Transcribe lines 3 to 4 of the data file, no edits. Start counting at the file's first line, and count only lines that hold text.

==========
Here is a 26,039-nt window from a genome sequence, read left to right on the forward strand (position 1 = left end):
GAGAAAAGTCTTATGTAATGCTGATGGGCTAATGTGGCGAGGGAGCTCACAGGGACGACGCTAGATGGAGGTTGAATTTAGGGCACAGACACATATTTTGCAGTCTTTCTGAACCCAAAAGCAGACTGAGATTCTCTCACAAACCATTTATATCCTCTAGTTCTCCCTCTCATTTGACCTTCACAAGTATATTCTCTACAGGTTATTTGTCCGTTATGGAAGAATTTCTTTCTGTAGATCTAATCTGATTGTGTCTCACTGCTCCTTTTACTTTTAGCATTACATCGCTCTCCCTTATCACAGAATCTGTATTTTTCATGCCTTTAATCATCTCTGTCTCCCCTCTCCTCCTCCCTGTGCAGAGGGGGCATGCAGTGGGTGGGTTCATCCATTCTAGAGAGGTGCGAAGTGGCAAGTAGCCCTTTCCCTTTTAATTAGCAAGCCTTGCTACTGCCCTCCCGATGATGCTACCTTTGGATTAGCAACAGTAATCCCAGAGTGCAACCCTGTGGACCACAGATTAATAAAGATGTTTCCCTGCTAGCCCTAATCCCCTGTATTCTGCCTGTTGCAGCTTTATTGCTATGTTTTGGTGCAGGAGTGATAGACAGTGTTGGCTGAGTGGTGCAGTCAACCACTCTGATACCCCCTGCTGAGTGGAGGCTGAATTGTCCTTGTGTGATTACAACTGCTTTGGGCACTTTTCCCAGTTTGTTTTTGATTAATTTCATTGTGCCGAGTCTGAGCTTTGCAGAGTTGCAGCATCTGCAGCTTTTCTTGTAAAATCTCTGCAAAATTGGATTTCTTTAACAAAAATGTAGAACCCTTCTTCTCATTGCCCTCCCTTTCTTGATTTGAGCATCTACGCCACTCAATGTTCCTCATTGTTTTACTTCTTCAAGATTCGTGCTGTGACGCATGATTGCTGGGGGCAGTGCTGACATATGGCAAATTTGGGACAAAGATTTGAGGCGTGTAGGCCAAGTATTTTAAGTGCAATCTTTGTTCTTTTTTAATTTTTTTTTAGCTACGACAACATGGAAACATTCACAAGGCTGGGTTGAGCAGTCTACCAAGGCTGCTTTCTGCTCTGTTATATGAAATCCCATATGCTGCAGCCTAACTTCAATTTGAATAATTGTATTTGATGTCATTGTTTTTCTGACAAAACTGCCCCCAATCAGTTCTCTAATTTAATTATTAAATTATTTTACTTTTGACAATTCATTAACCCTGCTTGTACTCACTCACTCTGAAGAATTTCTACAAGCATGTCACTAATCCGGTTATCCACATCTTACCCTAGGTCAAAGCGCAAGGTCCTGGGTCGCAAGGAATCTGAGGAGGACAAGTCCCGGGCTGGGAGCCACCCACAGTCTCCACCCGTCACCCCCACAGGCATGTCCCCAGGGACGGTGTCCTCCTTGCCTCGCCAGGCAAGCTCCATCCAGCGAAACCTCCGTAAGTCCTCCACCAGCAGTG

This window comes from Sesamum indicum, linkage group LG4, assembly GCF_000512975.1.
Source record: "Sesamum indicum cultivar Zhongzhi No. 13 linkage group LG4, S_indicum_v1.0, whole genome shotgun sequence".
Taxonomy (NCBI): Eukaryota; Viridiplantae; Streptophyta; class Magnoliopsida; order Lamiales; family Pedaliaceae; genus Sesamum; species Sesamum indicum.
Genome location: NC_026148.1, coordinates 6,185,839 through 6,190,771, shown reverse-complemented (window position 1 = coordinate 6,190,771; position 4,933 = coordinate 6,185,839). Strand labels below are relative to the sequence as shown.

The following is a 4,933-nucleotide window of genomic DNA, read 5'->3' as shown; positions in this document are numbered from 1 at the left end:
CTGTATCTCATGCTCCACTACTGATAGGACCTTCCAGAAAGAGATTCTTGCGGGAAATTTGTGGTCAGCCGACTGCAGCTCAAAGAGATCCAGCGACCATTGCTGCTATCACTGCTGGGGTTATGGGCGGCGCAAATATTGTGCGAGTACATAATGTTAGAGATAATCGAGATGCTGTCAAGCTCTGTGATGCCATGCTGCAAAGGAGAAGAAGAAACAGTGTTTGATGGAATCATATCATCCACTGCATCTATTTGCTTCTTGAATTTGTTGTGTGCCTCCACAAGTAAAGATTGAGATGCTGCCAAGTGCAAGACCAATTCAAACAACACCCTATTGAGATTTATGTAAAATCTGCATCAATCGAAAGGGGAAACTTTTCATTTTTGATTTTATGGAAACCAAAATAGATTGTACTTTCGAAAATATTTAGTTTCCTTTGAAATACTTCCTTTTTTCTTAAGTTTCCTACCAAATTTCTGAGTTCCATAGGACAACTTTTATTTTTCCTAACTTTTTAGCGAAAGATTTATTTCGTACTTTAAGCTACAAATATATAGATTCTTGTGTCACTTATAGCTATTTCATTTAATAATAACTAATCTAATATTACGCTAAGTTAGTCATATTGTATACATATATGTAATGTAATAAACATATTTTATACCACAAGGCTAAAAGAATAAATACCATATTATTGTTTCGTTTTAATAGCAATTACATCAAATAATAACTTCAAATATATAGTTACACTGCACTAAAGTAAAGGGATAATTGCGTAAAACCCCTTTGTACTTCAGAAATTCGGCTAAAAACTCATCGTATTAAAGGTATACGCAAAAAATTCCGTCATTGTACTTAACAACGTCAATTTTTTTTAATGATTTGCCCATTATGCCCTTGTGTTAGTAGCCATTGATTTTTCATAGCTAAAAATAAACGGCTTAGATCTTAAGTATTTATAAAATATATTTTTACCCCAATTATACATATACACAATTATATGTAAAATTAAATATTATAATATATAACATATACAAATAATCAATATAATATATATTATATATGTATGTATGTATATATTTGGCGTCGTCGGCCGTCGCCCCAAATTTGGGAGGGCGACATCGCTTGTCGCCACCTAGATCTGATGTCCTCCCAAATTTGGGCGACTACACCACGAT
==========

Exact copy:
This window comes from Sesamum indicum, linkage group LG4, assembly GCF_000512975.1.
Source record: "Sesamum indicum cultivar Zhongzhi No. 13 linkage group LG4, S_indicum_v1.0, whole genome shotgun sequence".